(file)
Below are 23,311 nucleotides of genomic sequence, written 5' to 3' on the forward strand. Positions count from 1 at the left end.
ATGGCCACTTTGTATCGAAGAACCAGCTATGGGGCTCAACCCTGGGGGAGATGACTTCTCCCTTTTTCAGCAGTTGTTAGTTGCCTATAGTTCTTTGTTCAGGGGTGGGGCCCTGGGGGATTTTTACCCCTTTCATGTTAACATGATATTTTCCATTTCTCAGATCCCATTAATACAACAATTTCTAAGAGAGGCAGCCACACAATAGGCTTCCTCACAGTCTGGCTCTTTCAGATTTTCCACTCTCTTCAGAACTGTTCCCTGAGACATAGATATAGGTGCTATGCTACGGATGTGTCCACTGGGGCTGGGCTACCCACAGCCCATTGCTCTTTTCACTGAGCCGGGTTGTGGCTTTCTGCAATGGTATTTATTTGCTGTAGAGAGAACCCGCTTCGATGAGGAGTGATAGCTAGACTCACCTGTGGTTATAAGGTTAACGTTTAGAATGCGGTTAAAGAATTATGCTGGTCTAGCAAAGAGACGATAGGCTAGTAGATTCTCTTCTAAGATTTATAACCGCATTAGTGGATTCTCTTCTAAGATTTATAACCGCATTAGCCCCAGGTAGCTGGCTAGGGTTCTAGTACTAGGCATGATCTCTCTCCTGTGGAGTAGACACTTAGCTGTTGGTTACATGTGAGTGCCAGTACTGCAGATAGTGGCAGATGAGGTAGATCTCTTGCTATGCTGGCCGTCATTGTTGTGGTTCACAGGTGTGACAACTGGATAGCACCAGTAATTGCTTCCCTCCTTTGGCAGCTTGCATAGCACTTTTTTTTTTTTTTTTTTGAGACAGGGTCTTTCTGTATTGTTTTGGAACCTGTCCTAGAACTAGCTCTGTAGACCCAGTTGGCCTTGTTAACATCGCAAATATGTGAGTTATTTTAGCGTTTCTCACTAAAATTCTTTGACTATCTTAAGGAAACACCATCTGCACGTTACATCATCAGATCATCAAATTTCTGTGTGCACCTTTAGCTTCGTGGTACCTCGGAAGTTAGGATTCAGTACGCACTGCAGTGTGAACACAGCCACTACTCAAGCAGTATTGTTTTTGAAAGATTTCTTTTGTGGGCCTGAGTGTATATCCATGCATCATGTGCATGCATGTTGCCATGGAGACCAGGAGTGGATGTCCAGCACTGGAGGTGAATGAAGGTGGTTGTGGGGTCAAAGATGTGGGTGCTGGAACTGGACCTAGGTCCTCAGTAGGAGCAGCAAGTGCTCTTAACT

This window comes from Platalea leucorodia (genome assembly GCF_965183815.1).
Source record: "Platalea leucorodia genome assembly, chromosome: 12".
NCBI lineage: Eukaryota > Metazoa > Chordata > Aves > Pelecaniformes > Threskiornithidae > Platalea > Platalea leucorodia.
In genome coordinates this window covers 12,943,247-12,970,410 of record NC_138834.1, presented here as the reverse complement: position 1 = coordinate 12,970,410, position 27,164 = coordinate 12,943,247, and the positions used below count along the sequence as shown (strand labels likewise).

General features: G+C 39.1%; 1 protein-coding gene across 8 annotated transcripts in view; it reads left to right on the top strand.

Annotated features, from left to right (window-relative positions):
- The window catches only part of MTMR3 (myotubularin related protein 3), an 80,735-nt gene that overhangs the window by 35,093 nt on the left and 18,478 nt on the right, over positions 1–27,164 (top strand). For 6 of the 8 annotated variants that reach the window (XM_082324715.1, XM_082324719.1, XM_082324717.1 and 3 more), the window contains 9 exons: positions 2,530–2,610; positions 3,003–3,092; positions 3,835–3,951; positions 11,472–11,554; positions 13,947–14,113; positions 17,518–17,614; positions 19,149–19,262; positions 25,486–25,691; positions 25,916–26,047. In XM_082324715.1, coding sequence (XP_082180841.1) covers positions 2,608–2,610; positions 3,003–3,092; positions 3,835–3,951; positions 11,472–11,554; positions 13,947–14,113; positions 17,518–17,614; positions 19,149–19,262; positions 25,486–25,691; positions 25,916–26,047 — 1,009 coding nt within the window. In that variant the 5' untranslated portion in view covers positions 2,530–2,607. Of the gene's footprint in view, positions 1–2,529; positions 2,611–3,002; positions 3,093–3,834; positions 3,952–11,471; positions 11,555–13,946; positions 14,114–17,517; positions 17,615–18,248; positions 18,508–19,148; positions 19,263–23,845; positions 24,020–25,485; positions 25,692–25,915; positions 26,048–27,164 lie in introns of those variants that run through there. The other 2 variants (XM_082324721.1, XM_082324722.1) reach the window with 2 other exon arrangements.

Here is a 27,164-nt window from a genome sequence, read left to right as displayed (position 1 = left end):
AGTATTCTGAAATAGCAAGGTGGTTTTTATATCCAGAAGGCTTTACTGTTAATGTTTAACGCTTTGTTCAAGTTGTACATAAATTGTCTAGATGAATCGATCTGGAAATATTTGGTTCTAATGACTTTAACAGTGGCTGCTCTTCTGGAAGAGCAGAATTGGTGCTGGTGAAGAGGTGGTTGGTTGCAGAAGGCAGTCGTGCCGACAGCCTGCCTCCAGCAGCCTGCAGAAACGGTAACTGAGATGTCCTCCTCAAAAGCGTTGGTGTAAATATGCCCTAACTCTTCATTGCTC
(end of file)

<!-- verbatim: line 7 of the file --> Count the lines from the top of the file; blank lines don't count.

General features: G+C 39.1%; 1 protein-coding gene across 8 annotated transcripts in view; it reads left to right on the top strand.